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I Forgot My Sneakers (at the Gym)

I Forgot My Sneakers | Making the Most Blog

Nope. I’m not kidding. I got myself all the way down to the gym, opened my gym bag, and realized it. I forgot my sneakers! They were sneakers like the ones from, so now you can understand my frustration when I realised I left them at the gym. I had one job.

And my sports bra.

And my headphones.

And I had gone out of my way in the morning to make sure I remembered a change of clothes and a pair of socks ready for the gym.

I couldn’t believe myself.

But I couldn’t leave! The front desk had seen me come in, and they know my face; they know my schedule. So which would be more embarrassing–leaving right after I came in? Or working out in what I had?

I decided the lesser of the two evils was just to work out in what I had.

I was sure that everyone was looking at me and inwardly laughing. But I kept trying to tell myself that I don’t really pay attention to what everyone else is wearing, so maybe I would be lucky and no one would notice…that I was wearing my socks with my flats. Yep. Socks and flats.

I have to say, it’s not very easy to take a walk in flats. Thankfully I didn’t have much time to work with anyway, so I just took a 15-minute walk. I quickly changed into my flip flops before leaving the building so no one else could see what I worked out in.

If I had fitness equipment set up at home, I could use a suspension trainer to get a solid workout done and I wouldn’t have to worry about forgetting clothing or gear because it would all be there anyway! Speaking of home gyms, one of my friends actually does have one and she says it’s so much better than having to pay for a gym membership. Perhaps I’ll have to ask her where to find some cheap gym equipment for sale to see if I can set up my own!

This awkward situation reminded me of how unprepared for life we often are.

When I was pregnant with Rapunzel, I had planned to give her up for adoption. I was 19, unmarried, and was no longer in a relationship with her father (long story). I was in college and working in retail; I knew I couldn’t provide for her like I wanted, and, having been a child of divorced parents, I wanted her to be a child of a two-parent home.

But everything changed in the hospital after her birth. Her father arrived for delivery and, the following day, announced that he would not sign the paperwork for her adoption. My options were slim: I could sign away my rights to the new family I had chosen with the chance her father would fight it and win; then he would raise her (and if you knew his history, you wouldn’t want that either). Not only that, but then the family would be heart-broken anyway and my daughter would have to try to bond with someone else during a time when she had already developed an attachment to another. So I made the only choice I felt I had: the adoption was off.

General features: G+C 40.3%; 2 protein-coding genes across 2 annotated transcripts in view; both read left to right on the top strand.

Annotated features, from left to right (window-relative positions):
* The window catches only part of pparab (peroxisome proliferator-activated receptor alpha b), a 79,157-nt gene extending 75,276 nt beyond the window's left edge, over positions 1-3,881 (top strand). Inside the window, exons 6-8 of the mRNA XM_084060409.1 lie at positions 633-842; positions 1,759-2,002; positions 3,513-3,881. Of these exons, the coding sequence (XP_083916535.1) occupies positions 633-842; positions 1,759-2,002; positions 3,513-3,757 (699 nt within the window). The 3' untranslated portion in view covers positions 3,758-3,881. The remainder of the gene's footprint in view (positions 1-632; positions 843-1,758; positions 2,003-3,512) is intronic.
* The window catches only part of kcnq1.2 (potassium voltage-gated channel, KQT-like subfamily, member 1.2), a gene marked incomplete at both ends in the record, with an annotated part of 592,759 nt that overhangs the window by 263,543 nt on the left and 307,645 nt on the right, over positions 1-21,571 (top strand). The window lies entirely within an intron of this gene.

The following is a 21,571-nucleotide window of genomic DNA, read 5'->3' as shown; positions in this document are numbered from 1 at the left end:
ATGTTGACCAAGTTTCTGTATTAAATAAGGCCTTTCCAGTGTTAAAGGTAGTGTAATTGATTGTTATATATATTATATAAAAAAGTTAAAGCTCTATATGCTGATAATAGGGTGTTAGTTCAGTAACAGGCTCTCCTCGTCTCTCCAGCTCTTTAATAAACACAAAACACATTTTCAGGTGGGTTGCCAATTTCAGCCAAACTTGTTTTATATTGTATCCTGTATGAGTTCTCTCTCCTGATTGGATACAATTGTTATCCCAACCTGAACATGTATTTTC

And I cried.

Our first night at Home | I Forgot My Sneakers | Making the Most Blog

Here I was, 20 years old, without my four-year degree, working in retail, living at home, and single. With a new baby. This was not the life I had planned for my daughter. Or myself for that matter. I had no crib. No car seat. No diapers. No clothes. Nothing. I was so afraid. And unprepared.

But God gave me the gifts I needed for that time in my life in order to survive.

Friends, family, church members–they came out of the woodwork to support me. My stepmom picked up a car seat, the family I babysat for gave me a crib and a mattress, and my friends and church sent diapers, wipes, blankets, and clothes–more than I could have ever asked for.

And their support was tremendous. The first time I took her to church, everyone wanted to hold her. During her first year, they fed her, rocked her, held her, and loved her. And they loved me for me–a young, single mother.

WIth their help, and with my own instinct, the Word, and the help of Kevin Leman and Dr. James Dobson, I survived. And with the help of friends and family, I worked hard to earn my associates degree and provide for my daughter.

God provided what I needed to get me through that difficult time. And in time, he provided what I wanted the most for my daughter–a father.

That first year, I felt like I did at the gym: in my socks and flats, unprepared, clueless. But nobody judged me for my preparedness, I worked with what I had, and we got through it.

Are you feeling unprepared today? How have you been able to work with what you have to get by?

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